Solarwave Ltd was fined for making unsolicited marketing calls about solar panel maintenance to people registered with the TPS.

 

Solarwave Limited, a Solar energy company in Grays, Essex was found to have made over 73,000 unsolicited marketing phone calls. These calls were made between January and October 2020. These calls were made to people who should not have been receiving phone calls at all, as they were all registered with the Telephone Preference Service (TPS) list. This list clearly outlines those individuals who have rightfully opted out of receiving unsolicited marketing calls and it is imperative to ensure that this list is adhered to, so as to avoid violating that right. Various complaints were made against the company, claiming that the company consistently called customers and even ignored stop requests. The company was found to have violated regulation 21 of the GDPR. This regulation applies to the making of unsolicited calls which can only be made if an individual has given their consent to that company to receive such calls, if the number is registered with the Telephone Preference Service.

 

Over the course of a year, LTH Holdings was found to have been making unsolicited calls selling funeral plans to people who are registered with the TPS.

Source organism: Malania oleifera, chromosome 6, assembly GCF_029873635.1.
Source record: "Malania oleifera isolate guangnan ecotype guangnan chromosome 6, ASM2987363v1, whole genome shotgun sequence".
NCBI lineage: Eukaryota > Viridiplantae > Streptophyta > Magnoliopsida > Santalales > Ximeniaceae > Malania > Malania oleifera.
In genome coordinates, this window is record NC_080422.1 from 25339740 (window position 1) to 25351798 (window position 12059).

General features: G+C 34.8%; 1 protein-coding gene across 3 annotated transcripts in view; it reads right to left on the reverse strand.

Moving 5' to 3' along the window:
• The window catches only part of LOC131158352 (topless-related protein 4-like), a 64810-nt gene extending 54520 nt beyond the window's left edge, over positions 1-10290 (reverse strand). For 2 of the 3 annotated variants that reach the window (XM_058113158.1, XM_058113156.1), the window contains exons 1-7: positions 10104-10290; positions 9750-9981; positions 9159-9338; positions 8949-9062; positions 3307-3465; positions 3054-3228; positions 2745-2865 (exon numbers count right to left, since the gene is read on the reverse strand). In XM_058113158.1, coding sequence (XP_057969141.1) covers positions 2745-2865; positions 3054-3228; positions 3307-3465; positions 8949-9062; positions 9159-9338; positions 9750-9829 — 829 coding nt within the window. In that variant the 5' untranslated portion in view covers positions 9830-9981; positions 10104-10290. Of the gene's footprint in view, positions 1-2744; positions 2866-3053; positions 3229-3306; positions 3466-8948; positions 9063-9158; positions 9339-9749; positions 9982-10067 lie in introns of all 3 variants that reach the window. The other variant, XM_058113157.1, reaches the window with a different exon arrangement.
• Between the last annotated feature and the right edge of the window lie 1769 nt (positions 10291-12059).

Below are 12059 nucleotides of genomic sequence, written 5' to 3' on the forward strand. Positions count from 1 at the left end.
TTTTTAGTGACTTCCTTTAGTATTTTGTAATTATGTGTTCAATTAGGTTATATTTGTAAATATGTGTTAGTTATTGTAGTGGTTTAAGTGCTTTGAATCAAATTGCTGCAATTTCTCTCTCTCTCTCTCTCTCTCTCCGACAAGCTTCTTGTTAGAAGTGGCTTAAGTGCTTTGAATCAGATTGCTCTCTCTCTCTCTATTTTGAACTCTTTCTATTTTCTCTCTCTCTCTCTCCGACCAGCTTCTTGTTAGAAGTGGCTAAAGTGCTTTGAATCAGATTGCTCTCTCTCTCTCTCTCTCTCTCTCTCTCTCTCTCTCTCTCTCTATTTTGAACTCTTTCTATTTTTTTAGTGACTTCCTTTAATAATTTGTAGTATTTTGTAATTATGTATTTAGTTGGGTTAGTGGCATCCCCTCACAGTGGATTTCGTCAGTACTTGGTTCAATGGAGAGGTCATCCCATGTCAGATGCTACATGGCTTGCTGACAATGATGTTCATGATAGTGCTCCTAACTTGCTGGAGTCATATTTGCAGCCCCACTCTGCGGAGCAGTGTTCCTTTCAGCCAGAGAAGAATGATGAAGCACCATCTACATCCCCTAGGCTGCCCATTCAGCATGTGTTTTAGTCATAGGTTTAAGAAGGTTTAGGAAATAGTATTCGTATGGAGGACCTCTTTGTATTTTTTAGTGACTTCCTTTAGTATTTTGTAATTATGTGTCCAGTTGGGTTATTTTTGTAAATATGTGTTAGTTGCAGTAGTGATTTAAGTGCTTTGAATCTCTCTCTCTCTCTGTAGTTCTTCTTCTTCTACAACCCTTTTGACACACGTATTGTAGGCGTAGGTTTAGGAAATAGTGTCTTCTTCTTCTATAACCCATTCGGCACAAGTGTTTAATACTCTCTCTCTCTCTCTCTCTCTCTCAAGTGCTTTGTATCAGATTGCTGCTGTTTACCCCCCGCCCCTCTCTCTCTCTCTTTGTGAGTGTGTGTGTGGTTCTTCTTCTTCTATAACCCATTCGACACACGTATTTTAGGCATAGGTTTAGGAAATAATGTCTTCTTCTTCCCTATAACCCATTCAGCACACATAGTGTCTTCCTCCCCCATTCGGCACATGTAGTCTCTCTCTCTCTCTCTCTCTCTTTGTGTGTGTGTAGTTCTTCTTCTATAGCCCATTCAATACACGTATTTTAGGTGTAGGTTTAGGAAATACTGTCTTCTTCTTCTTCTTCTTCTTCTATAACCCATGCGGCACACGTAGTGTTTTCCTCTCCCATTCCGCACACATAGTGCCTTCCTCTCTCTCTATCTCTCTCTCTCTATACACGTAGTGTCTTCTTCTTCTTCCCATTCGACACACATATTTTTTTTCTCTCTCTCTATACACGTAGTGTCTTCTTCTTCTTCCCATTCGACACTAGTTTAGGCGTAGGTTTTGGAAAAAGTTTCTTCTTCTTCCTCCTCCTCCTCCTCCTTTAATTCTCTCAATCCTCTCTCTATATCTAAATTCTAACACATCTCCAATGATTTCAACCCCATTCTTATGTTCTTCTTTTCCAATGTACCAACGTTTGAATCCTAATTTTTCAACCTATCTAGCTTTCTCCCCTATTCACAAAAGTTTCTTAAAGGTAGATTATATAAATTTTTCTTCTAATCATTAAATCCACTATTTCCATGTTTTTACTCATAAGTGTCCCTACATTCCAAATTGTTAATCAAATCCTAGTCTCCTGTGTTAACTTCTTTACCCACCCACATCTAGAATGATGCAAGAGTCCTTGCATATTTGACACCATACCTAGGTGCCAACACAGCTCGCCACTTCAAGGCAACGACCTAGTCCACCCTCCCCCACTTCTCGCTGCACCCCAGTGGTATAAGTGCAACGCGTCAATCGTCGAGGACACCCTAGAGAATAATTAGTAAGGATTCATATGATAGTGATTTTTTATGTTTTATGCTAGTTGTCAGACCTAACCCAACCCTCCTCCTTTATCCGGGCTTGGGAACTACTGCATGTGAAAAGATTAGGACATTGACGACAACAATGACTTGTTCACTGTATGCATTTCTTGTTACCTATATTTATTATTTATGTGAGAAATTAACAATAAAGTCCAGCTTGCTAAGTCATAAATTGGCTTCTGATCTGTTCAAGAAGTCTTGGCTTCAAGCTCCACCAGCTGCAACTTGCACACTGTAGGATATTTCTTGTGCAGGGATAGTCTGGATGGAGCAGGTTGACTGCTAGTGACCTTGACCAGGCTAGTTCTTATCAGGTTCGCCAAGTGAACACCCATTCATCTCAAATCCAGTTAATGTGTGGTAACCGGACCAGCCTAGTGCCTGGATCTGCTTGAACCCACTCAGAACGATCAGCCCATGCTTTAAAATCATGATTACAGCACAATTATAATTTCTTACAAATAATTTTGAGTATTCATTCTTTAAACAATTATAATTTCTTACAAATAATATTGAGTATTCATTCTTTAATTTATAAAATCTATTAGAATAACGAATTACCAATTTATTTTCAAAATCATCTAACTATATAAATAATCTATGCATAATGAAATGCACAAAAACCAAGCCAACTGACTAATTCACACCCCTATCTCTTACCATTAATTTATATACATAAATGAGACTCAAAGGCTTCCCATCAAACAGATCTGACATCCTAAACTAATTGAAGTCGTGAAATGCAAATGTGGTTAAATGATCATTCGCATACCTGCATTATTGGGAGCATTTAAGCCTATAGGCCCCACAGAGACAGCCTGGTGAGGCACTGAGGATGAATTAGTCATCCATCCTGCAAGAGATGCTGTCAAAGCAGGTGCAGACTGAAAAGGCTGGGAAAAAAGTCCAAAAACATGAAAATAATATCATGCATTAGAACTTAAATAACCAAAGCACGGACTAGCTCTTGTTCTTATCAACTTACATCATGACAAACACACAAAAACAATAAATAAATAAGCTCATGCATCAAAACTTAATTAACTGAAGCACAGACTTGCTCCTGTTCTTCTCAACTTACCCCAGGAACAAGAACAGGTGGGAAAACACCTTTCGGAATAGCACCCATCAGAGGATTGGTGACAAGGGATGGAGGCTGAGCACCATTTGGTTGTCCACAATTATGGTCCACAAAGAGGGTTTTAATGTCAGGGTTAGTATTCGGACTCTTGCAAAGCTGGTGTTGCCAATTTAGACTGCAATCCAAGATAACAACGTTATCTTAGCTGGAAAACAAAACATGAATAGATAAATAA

1.4 million calls were made between May 2019 and May 2020 by LTH Holdings, a telephone marketing company from Cardiff. The ICO also received 41 complaints against this company and has reported that the company’s marketing techniques had become persuasive, aggressive and coercive which raised much concern. What was found to be of particular concern is the fact that the target market possibly included people who tend to have been more vulnerable. LTH holdings was also found to be in violation of regulation 21 of the PECR. The ICO commissioner maintains a list of registered numbers belonging to subscribers who have notified them that they do not wish to receive unsolicited calls at the moment, under regulation 26 of the PECR. The TPS is a limited company who operates on the commissioners behalf maintaining this register. Businesses a.m. to make direct marketing phone calls can subscribe to the TPS for a fee, and stay up-to-date on this list to ensure that they do so within regulation.